If you think a mega-famous pop star like Beyoncé and an ancient Egyptian queen like Cleopatra have nothing in common, think again. They are both worshipped religiously by their followers, both have expensive taste in clothes and jewelry, and both have a penchant for dating famous bad boys. Or at least those are the parallels teased out by the new immersive pop musical Cleopatra, now playing at the Chelsea Music Hall venue. In this production, historical accuracy goes out the window in favor of flashy dance numbers, sultry love ballads, and audience involvement. Cleopatra is equal parts drag show, pop concert, and Broadway musical, and, though it has some rough edges, it is surely a good time.
Though breakout vocalist Nya does indeed have Beyoncé-grade singing chops, she also possesses a sound that’s entirely her own and simply divine. Her voice is bolstered by the play’s infectiously pop-infused music (by Jeff Daye) and lyrics (by Daye and Laura Kleinbaum). Many songs from Cleopatra’s book could easily be pop hits on the radio today by the likes of Calvin Harris, Taylor Swift, Nicki Minaj, or Katy Perry. Indeed, Daye and Kleinbaum have captured the essence of a contemporary moment in pop music where tempos build and explode into clubby, ecstatic instrumental frenzies.
While Nya has the literal voice of an angel, her characterization of the Queen of the Nile is a bit too cool and disengaged to elicit the kind of adulation from the audience that seems to possess her ensemble of Egyptian followers. Her duos with Marc Antony (Christian Brailsford), Iris (Sydney Parra), and Octavian (Corbin Payne) are vocally electrifying, but deserve more attention and finesse from director and choreographer JT Horenstein. Overall, Horenstein nails the punchy format of a pop concert but neglects to create more intimate theatrical moments of tension and passion between the play’s lead roles (Cleopatra, Iris, Marc Antony and Octavian).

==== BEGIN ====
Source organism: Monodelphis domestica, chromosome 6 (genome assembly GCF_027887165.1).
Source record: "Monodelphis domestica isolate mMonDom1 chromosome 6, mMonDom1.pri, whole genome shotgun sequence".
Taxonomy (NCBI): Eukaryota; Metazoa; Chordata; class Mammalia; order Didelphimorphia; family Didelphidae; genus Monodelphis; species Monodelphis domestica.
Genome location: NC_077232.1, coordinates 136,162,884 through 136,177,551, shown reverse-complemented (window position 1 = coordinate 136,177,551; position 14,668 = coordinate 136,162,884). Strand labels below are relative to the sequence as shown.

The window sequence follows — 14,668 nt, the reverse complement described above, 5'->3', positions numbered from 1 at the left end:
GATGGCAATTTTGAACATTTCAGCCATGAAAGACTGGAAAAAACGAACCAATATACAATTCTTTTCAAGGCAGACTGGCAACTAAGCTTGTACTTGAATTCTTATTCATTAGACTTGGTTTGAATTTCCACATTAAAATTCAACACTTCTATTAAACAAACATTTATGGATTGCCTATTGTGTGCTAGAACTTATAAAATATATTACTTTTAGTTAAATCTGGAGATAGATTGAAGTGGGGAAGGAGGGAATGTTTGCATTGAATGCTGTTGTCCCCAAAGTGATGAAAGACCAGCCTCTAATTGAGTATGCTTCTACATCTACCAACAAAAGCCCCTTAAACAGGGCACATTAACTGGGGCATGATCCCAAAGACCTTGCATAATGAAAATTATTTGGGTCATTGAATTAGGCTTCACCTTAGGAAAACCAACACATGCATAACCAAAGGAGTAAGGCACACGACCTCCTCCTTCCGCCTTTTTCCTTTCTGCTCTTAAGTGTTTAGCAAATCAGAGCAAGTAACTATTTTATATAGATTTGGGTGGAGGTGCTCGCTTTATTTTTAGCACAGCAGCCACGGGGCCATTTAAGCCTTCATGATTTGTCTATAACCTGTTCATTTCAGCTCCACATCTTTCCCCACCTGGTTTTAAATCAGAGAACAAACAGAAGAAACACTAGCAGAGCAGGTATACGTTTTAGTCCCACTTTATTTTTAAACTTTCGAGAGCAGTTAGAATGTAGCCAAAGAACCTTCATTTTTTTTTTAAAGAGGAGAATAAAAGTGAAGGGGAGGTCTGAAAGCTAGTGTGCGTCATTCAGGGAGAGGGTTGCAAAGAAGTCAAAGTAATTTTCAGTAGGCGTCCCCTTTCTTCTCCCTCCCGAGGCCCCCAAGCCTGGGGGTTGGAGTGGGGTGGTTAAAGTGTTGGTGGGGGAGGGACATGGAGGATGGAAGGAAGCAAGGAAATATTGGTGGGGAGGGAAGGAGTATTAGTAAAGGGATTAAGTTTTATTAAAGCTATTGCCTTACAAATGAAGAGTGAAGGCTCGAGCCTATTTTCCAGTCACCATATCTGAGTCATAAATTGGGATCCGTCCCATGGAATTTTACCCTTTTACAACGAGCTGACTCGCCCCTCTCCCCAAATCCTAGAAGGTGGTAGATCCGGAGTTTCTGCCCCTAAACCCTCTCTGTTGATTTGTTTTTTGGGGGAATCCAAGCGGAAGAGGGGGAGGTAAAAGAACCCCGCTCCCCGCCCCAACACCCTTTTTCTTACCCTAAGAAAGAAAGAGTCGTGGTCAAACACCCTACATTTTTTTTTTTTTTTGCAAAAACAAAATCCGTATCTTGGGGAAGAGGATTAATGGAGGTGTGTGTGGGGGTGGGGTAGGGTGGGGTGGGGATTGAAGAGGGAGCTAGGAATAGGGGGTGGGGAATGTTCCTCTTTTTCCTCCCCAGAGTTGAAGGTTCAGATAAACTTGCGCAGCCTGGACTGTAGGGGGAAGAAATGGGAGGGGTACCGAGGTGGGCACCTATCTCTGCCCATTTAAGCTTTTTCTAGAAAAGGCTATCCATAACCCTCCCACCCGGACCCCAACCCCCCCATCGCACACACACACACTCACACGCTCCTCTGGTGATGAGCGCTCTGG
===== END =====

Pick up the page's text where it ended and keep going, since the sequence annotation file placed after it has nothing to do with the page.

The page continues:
As a whole, Cleopatra’s ensemble (Alexia Sielo, Audrey Rose Young, Brendan Henderson, Cody Mowery, Timothy Wilson, Yuriko Miyake, and Alison Ingelstrom) is wow-worthy, mostly serving up supporting dance and vocals that one might expect at a Super Bowl halftime show. At other times, however, their performances are uneven, as some performers deliver with more energy than others.
Cleopatra bills itself as being immersive and participatory, but it’s no more immersive than a night at any drag show, in which queens might pull audience members up on stage for laughs. Indeed, this is exactly what RuPaul’s Drag Race star Dusty Ray Bottoms does as the Mistress of Ceremonies, inviting spectators to sound off on a catwalk battle between three audience members. The presence of a drag queen as emcee makes very little historical or aesthetic sense, but then again, this is not that kind of show. Bottoms adds comic relief and queer glamour to a show that is as glittery as the wig atop her head.
Taken at face value, Cleopatra is a good time that should get even better as logistical kinks (such as timing and spatial organization) are ironed out, and perhaps some dramatic scenes are more fully realized. The new Chelsea Music Hall venue has a full bar and wait staff, who come right to your seat (or standing place) so that Cleopatra is best experienced as a night out with friends.
Cleopatra plays through Jan. 27 at Chelsea Music Hall (407 W. 15th St., below Chelsea Market). Performances are at 7 p.m. on Wednesday; 7 and 9 p.m. Thursday through Saturday, and at 1 p.m. on Sunday. The venue opens a full hour before the show with a menu of Middle Eastern street food and a full bar. On Thursday, Friday and Saturday nights attendees at the first show may stay for the second show in standing room, free of charge but subject to availability. For tickets and more information, visit cleopatraexperience.com.